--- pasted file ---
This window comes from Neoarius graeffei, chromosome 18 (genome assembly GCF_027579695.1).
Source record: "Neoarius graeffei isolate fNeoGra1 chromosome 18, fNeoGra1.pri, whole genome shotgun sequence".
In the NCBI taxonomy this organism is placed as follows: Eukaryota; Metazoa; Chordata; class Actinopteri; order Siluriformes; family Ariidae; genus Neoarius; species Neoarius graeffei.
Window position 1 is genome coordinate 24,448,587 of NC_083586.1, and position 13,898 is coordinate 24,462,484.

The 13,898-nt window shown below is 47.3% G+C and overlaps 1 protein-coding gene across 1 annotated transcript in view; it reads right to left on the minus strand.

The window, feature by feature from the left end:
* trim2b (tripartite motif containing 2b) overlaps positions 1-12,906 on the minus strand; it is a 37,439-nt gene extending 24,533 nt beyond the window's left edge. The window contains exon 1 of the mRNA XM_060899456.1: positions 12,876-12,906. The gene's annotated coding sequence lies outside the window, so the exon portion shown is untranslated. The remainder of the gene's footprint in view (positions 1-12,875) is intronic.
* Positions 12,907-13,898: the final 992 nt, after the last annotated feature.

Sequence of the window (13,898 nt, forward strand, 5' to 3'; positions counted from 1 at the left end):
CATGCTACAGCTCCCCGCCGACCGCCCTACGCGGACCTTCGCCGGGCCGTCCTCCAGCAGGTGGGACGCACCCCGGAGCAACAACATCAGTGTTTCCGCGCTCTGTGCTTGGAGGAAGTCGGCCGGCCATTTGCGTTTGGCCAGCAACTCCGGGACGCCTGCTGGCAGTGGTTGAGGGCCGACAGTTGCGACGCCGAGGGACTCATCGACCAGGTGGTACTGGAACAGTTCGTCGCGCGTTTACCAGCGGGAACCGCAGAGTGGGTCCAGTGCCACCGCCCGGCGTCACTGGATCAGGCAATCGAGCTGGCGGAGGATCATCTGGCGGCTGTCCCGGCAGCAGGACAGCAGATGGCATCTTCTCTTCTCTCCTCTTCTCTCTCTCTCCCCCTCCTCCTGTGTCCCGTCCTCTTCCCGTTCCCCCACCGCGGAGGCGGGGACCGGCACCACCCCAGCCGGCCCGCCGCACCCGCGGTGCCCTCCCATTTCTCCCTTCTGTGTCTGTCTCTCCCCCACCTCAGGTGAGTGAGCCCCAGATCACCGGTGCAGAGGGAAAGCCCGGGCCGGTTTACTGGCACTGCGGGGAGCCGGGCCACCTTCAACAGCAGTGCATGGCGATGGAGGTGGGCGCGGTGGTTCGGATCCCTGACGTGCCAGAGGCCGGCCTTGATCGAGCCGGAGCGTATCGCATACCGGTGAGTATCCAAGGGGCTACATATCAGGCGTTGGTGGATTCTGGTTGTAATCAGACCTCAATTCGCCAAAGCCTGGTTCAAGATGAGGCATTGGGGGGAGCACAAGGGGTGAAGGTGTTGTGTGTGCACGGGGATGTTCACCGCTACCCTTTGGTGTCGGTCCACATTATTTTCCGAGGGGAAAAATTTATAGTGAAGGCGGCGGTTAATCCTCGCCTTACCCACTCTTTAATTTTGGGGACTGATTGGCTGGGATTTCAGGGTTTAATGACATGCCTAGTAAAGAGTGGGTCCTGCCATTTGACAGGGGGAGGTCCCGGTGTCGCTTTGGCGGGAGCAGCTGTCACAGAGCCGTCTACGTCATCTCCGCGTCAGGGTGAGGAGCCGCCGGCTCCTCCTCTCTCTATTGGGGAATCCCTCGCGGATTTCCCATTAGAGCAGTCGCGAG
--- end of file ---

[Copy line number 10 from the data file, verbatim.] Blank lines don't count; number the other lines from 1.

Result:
CATGCTACAGCTCCCCGCCGACCGCCCTACGCGGACCTTCGCCGGGCCGTCCTCCAGCAGGTGGGACGCACCCCGGAGCAACAACATCAGTGTTTCCGCGCTCTGTGCTTGGAGGAAGTCGGCCGGCCATTTGCGTTTGGCCAGCAACTCCGGGACGCCTGCTGGCAGTGGTTGAGGGCCGACAGTTGCGACGCCGAGGGACTCATCGACCAGGTGGTACTGGAACAGTTCGTCGCGCGTTTACCAGCGGGAACCGCAGAGTGGGTCCAGTGCCACCGCCCGGCGTCACTGGATCAGGCAATCGAGCTGGCGGAGGATCATCTGGCGGCTGTCCCGGCAGCAGGACAGCAGATGGCATCTTCTCTTCTCTCCTCTTCTCTCTCTCTCCCCCTCCTCCTGTGTCCCGTCCTCTTCCCGTTCCCCCACCGCGGAGGCGGGGACCGGCACCACCCCAGCCGGCCCGCCGCACCCGCGGTGCCCTCCCATTTCTCCCTTCTGTGTCTGTCTCTCCCCCACCTCAGGTGAGTGAGCCCCAGATCACCGGTGCAGAGGGAAAGCCCGGGCCGGTTTACTGGCACTGCGGGGAGCCGGGCCACCTTCAACAGCAGTGCATGGCGATGGAGGTGGGCGCGGTGGTTCGGATCCCTGACGTGCCAGAGGCCGGCCTTGATCGAGCCGGAGCGTATCGCATACCGGTGAGTATCCAAGGGGCTACATATCAGGCGTTGGTGGATTCTGGTTGTAATCAGACCTCAATTCGCCAAAGCCTGGTTCAAGATGAGGCATTGGGGGGAGCACAAGGGGTGAAGGTGTTGTGTGTGCACGGGGATGTTCACCGCTACCCTTTGGTGTCGGTCCACATTATTTTCCGAGGGGAAAAATTTATAGTGAAGGCGGCGGTTAATCCTCGCCTTACCCACTCTTTAATTTTGGGGACTGATTGGCTGGGATTTCAGGGTTTAATGACATGCCTAGTAAAGAGTGGGTCCTGCCATTTGACAGGGGGAGGTCCCGGTGTCGCTTTGGCGGGAGCAGCTGTCACAGAGCCGTCTACGTCATCTCCGCGTCAGGGTGAGGAGCCGCCGGCTCCTCCTCTCTCTATTGGGGAATCCCTCGCGGATTTCCCATTAGAGCAGTCGCGAG